Some Indo-European languages (e.g. English, Spanish, French, most Slavic languages) have a big-endian pronunciation of numbers: 153 is hundred-and-fifty-and-three. Others (e.g. German, Sanskrit, ancient Greek) invert the order of tens and ones: 153 is hundred-and-three-and-fifty. (The "and"s may be present or implicit, depending on the language.)

Why? Was there ever a point where the inversion was present (or not) in all Indo-European languages?

(I suspect that it might be a change that just happens randomly, as there seem to be differences in non-Indo-European languages too -- Arabic has the inversion, Mandarin doesn't. But the scope of the question is only Indo-European languages, as I don't want to make it too broad.)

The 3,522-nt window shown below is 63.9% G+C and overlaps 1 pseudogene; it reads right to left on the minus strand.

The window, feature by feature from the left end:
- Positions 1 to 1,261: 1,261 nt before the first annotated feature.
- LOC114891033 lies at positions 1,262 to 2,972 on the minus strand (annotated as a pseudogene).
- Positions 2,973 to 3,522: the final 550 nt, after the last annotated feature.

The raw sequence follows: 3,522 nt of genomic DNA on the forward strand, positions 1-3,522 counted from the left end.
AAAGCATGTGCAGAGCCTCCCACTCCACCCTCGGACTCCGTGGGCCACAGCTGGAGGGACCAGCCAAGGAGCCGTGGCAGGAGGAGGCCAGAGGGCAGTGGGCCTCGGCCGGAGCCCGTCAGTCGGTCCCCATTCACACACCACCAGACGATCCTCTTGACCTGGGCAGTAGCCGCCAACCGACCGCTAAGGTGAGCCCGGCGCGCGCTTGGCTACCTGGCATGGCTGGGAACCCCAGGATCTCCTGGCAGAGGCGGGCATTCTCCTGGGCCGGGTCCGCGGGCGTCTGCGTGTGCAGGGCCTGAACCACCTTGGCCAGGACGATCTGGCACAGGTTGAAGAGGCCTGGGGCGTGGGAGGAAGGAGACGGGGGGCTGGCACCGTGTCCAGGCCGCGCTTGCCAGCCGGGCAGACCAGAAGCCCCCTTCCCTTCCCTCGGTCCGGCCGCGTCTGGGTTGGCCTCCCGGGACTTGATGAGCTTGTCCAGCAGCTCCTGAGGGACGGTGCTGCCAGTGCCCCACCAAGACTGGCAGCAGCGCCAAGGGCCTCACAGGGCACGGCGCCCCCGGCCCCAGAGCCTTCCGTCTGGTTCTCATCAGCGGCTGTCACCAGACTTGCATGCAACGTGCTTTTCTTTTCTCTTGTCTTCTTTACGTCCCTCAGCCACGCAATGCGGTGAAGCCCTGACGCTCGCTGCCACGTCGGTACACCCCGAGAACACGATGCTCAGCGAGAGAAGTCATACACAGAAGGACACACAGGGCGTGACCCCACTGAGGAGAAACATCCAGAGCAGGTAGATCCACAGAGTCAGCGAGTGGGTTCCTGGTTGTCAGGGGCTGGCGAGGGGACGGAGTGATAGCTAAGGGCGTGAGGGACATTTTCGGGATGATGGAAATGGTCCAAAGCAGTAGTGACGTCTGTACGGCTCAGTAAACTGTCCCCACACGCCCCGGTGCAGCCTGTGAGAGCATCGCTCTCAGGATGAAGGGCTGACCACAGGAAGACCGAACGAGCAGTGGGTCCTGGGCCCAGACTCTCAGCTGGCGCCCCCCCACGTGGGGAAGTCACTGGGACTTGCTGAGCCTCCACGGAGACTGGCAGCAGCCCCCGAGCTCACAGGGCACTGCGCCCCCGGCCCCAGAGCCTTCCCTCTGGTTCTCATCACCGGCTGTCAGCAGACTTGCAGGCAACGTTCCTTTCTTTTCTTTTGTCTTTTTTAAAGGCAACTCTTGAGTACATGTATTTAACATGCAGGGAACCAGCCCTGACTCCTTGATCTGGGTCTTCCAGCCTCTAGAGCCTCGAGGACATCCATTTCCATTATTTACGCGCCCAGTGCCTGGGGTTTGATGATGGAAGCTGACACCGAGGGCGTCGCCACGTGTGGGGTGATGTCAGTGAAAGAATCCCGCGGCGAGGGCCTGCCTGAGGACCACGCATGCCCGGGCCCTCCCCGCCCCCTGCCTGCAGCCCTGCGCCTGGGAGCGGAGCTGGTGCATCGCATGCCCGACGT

• I noticed that the inversion is also present in old(er) English novels. So English seems to have had the inversion, but they gave it up during the last 100...200 years.
    – virolino
    Apr 11 at 9:11
  • Fifteen looks a bit inverted as well
    – Jan
    Apr 22 at 0:04


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